Ahead of World Book Night this Sunday, we reveal why the city’s bid for UNESCO City of Literature is a strong one
On 2 March this year - the twentieth anniversary of UNESCO World Book Day - some fifteen million book vouchers were sent out and more than 100 countries celebrated the joy of reading in the biggest bookish event of its kind.
This Sunday sees its nocturnal shadow, World Book Night; a lesser-known but no less important event created by The Reading Charity, in which books are distributed across the UK, with a particular focus on those who don’t read. Prisons, libraries, colleges, hospitals, care homes and homeless shelters…all are gifted with a staple of novels on 23 April (incidentally also Shakespeare’s suspected day of birth and death).
So why are these events so vital? As the Department for Culture, Media & Sport said, ‘reading for pleasure is a globally recognised indicator in a huge range of social issues from poverty to mental health’ yet, as of 2015, 36% of people didn’t read regularly. Such are books’ impact on wellbeing, they’re now available on prescription, and Read Manchester is just one of campaigns across the country to promote literacy.
With that in mind, and considering Manchester’s proposal to be UNESCO City of Literature this summer, we thought a roundup of Manchester’s own vibrant literary scene was due: from innovative publishers to lively spoken word nights and a plethora of fictional fests. Here goes…
Manchester University Press is perhaps the city’s longest-standing publisher; founded in 1904, alongside journals it now produces over 170 humanities titles per year, spanning art history to politics. But fiction can be found too, from the likes of Saraband - recently relocated from Scotland - whose list includes the Booker-shortlisted His Bloody Project, and short story-focused Comma Press, which recently announced it will only publish translated works from Trump’s seven banned nations in 2018. Hic Dragones focuses on ‘the weird, dark and strange’ via serialised Victorian pulp and upcoming murder mystery games, while poetry is represented by Flapjack Press and Carcanet.
Unlike the south, where bookshop chains are more common - Daunt and Foyle’s, for instance - Manchester is limited to Waterstones. Fortunately the city’s dearth of literary superstores is made up for in part by its independent scene, characterised by gems like those featured in our 2015 best bookshops roundup - as well as the more recent Aspidistra, a quirky pay-as-you-feel pop up in Great Northern Warehouse (which sometimes randomly offers free wine to boot). Longstanding second-hand shops include Paramount, E J Morton and Manchester Book Buyers while academics will soon be able to take advantage of a second Blackwell’s once it opens in Bruntwood’s University Green. Curry Mile charity Alexandria Library (actually a bookshop) offers materials in languages of the Levant, Arabia, central and south Asia; as well as many outreach programmes for refugees, asylum seekers and international students.
From Frances Hodgson Burnett’s Secret Garden to Jack Rosenthal’s seminal sink drama Corrie, Manchester abounds with iconic literary figures (Confidential’s Jonathan Schofield has a commendable tour detailing three centuries of written word in the city). Both Elizabeth Gaskell and Anthony Burgess, whose centenary is this year, have relevant centres; while organisations dedicated to honing a new generation of writers include Cultureword, Centre for New Writing and Manchester Writing School. All host a regular calendar of events, as do libraries from The Portico to Working Class Movement. And, although Waterstones arguably has the most comprehensive array of book clubs, it’s not the only one; with Meetup, MadLab and even LEAF running literary soirees.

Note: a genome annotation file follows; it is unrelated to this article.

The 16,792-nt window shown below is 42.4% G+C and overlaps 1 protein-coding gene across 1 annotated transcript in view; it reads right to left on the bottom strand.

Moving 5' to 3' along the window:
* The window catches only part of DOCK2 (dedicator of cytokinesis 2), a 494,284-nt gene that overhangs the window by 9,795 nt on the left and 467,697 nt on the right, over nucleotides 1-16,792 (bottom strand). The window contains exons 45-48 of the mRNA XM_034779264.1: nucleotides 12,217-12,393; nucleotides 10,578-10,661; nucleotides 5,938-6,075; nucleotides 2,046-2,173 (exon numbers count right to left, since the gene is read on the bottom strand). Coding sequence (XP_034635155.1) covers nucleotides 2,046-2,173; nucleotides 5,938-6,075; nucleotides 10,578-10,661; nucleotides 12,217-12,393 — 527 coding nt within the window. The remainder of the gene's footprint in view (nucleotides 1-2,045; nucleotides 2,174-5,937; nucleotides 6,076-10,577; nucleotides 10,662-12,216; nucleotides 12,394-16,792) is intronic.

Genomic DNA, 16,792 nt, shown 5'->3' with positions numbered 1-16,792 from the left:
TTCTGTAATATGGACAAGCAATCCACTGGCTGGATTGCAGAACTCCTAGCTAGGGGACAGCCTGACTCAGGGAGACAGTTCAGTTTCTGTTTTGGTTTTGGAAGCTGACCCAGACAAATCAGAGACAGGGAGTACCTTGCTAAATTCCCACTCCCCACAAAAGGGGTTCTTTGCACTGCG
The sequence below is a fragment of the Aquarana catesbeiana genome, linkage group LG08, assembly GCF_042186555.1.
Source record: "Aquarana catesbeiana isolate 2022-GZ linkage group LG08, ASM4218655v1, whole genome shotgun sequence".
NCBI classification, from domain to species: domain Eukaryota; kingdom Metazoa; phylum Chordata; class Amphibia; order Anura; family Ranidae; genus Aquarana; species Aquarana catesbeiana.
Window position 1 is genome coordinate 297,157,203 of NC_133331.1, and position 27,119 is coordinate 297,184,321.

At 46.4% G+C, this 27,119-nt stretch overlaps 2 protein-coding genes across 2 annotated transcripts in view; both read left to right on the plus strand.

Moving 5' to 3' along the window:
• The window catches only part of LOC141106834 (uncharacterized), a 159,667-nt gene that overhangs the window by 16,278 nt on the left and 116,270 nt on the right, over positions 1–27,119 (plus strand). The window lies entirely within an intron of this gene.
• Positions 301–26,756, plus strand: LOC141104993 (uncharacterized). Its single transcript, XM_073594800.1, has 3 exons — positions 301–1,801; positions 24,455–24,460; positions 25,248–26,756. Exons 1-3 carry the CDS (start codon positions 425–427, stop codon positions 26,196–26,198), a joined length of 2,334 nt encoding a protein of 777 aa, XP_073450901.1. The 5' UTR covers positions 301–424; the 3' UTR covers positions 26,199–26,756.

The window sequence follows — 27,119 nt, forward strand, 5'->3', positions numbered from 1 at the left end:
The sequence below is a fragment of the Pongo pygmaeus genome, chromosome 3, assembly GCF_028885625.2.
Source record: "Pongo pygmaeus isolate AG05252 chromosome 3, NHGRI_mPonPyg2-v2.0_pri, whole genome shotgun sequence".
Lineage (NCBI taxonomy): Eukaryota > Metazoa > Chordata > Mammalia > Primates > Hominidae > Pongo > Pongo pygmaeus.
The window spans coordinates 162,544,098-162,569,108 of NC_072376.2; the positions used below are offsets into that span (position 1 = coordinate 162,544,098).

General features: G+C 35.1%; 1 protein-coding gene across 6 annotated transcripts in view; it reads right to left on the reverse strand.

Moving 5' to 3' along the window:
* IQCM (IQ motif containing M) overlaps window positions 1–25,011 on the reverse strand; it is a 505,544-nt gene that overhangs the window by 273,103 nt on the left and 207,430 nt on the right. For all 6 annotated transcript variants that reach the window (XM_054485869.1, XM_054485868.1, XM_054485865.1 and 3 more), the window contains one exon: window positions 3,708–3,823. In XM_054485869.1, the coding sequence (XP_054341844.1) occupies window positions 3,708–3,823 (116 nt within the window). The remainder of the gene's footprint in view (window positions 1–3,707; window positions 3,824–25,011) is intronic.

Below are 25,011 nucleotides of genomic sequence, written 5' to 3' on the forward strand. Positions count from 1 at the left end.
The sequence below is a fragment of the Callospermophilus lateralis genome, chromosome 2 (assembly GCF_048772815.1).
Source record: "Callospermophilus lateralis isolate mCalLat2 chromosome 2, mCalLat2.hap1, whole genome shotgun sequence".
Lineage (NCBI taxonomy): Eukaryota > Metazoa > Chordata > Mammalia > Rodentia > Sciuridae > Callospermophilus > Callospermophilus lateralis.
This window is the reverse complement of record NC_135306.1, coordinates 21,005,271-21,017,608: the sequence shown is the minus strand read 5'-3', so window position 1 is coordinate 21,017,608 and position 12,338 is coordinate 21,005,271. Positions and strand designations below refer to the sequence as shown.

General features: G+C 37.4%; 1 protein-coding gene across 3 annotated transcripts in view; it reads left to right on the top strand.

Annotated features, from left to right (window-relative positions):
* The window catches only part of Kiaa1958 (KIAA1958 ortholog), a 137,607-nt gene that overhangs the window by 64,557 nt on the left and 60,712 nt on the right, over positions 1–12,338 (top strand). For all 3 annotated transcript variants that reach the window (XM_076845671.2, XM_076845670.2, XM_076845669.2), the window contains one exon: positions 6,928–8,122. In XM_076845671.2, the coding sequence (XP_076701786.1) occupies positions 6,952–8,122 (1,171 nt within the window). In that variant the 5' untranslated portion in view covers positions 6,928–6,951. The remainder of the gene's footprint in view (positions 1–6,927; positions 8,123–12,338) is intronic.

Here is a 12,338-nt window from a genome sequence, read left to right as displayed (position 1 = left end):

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With some writers now commanding more attention than their books, literary festivals reflect the trend for ‘brand authors’ - providing a great way for readers to meet the person behind the pages. Manchester Literature Festival (which recently announced a series of spring previews ahead of October’s main event) is the highest profile, but several smaller events attest to the growing popularity of fests on a particular theme: Louder than Words examines the cross section of music and words, MCBF celebrates children’s books and MMU now hosts a popular Gothic fest. Local regional affairs include Chortlon Book Festival, Rochdale Literature & Ideas Festival and Oldham Bookmark Festival.
SPOKEN WORD EVENTS
Poetry runs through Manchester’s veins: when both Salford (Jackie Kay) and Manchester University (Lemn Sissay) have renowned poets as their chancellors, while poet Laureate Carol Ann Duffy heads up MMU’s Writing School and John Cooper Clarke commands impressive crowds for his distinctive punk poetry, it’s little surprise that local writer and lecturer Adam O’Riordan reckons Manchester has ‘more poets per square mile’ than anywhere else in the UK - many of them award-winning.
Dovetailing as it does with spoken word, this has spawned events including Poet in the City, Poets & Players and The Other Room. Spoken word isn’t restricted to poetry, however, with many mic nights also including fiction, such as Verbose and Bad Language. Non-fiction, meanwhile, can be found at The Real Story, while Flim Nite retells popular movies.
Celebrate World Book Night at Central Library
Fancy celebrating World Book Night, silent disco-style? Central Library is opening its doors from 7-10pm, Saturday 22 April, for a retro party in the library’s performance space - hosted by DJ John Ryan (Girls on Film, Gaydio, Max 80's digital radio).
Grab a drink at the bar, then don your headphones for a choice of seventies and eighties classics and a Manchester bands mash-up.
Librarian fancy dress is optional but there will be prizes awarded for the best outfits.
Advance tickets to the silent disco cost £2 and can be booked at librarylive.co.uk